Monday, January 26, 2015

Here's an odd one, just making its DVDebut: PLATO'S REALITY MACHINE via Myles Sorensen

New filmmakers get points for simply trying something new, even if things don't pan out quite as well as they might have preferred. Or maybe, I should say, as some of us viewers might have preferred. First-time full-length filmmaker Myles Sorensen has his movie opening theatrically this week, and it's an interesting mix of animation (in the form of a video game), live-action narrative and occasional "interviews" with the characters we're watching. The film is titled PLATO'S REALITY MACHINE and although it doesn't quite work overall, it is certainly watchable and sometimes, thanks to the actors on view, even more than that.

What is actually going on in the movie is initially up for grabs, as we're thrust into some futuristic animation (shown below) in which our hero is given a task to perform, along with the order, Don't Trust Anyone. Mr. Sorensen (pictured at left), who wrote and directed the film, offers up a good rendition of a video game (via his animator James Martin), in which our hero joins up with a young woman he has just freed from prison in order to get the bad guys.

Later we see one of his half-dozen actors, the cute and talented Doug Roland, below, whom we just saw recently in Wet Behind the Ears, actually playing that video game. Those "interviews," in which the characters tell us something about themselves and their lives, alternate with scenes of hook-ups (or would-be hook-ups) in which our six lead characters (this is definitely an ensemble piece) attempt to form some sort of connection with the opposite sex.

This is not easy, given the kind of characters we have here. The men all seem to follow that initial Trust no one dictum, while the women are of the needy variety whose method is either to immediately embrace and capture her man via feminine wiles that include good sex and better cooking, or keep him forever off-balance and confused. Neither works very well.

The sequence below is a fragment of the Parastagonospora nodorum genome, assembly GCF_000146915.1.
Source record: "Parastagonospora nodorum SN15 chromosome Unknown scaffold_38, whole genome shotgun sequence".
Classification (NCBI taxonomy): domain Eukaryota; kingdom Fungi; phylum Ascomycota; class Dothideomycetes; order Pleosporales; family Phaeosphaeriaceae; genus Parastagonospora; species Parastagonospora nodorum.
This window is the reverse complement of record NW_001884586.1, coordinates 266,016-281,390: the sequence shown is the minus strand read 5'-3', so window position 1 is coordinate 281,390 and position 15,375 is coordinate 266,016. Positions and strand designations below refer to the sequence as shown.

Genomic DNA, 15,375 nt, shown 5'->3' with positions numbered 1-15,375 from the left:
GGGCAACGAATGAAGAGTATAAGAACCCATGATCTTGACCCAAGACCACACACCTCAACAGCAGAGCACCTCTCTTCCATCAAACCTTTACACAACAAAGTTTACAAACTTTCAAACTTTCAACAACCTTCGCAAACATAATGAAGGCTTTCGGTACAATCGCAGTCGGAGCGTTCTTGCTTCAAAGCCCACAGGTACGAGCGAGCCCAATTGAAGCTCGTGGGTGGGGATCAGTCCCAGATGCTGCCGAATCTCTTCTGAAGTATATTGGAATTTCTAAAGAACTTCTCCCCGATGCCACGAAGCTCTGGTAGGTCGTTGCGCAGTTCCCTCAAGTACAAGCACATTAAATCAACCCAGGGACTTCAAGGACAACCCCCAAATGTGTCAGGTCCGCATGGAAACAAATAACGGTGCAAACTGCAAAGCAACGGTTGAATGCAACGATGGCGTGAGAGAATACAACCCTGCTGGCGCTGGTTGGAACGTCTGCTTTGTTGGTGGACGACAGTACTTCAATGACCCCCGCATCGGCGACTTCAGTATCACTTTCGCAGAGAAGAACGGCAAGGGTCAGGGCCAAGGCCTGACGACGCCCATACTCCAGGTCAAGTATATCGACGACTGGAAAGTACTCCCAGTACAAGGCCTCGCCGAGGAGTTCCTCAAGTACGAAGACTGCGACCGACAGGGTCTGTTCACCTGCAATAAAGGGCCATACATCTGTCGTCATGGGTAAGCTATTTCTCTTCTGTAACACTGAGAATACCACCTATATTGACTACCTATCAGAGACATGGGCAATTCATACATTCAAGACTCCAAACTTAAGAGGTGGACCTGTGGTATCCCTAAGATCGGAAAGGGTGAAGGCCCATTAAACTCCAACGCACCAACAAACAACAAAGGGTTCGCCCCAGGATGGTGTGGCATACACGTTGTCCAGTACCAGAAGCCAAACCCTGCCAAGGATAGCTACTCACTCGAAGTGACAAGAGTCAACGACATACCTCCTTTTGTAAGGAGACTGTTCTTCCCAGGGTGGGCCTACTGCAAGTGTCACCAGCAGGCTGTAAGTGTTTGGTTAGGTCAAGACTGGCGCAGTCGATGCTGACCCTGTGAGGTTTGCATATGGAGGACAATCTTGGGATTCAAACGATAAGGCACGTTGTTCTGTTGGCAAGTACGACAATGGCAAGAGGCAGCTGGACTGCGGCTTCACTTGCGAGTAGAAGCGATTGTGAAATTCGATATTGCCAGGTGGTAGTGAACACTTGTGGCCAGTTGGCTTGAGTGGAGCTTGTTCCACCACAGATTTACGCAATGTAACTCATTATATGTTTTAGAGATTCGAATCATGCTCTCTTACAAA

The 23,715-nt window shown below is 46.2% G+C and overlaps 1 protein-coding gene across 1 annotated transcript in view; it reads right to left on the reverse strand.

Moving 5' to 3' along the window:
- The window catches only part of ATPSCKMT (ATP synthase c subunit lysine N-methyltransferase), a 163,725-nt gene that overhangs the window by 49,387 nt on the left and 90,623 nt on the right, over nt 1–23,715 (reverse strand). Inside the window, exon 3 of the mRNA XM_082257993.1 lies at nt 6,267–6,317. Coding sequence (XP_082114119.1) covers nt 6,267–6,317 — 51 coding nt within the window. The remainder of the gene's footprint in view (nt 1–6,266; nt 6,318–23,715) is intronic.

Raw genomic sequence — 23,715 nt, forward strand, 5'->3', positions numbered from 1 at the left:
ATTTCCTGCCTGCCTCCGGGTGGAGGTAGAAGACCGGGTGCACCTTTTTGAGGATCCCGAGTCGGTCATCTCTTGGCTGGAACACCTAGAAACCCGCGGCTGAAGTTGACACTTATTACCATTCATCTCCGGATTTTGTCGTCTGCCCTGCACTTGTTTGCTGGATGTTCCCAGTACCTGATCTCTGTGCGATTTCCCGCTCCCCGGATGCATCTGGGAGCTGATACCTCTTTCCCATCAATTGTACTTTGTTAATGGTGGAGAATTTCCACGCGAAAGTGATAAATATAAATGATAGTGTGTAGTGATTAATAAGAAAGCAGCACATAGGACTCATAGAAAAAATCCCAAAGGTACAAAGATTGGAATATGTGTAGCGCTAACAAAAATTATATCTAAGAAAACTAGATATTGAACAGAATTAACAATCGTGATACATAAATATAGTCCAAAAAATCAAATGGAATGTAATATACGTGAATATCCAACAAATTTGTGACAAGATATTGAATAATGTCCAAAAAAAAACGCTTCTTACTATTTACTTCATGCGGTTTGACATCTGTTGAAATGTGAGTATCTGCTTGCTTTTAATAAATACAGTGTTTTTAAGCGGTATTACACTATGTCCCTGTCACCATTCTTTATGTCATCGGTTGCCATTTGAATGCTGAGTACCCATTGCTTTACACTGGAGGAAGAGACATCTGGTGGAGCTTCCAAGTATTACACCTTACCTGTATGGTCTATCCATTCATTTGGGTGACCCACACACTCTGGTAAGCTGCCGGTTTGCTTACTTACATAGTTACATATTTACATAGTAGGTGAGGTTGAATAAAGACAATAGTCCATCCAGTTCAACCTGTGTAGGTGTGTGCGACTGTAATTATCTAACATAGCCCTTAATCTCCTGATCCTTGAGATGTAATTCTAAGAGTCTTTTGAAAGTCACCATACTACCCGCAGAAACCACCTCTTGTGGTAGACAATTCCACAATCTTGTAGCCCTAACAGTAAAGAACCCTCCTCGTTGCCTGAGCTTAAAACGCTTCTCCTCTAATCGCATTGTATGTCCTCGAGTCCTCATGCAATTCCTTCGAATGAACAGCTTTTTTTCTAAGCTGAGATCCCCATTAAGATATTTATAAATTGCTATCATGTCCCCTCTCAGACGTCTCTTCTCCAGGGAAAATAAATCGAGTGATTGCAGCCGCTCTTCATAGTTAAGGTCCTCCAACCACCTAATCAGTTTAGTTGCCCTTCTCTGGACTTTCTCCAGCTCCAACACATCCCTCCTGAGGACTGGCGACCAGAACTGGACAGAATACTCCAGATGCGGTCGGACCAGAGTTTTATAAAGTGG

So what we have here in a movie about male/female relationships and trust -- put together in a weird but not impossible-to-master puzzle. That the men have "trust" issues -- inspired no doubt by that video game, which like so many video games, has its share of misogyny -- is no surprise.

The manner in which the scenes alternate is interesting for awhile, but this would have been more so were the characters and situations better imagined and written. The acting is fine, but there is not enough ammunition given the actors for them -- or the movie -- to really score.

Also, that video game is simply abandoned around halfway along. It returns for a moment or two at the film's conclusion, as if to remind us that it was there earlier. The good cast also includes Carolina Bartczak, Trieste Kelly Dunn (above and below) and Heather Shisler in the leading female roles, and Ed Renninger (above, right) and Nathan Spiteri (below, right), along with the aforementioned Mr. Roland.

Plato's Reality Machine, running a relatively fast 79 minutes, opens this Friday exclusively in Los Angeles at the little Arena Cinema in Hollywood. It hit nationwide VOD last week, so you can probably catch it in your own territory. And if you want to stream it instantly, just click here.

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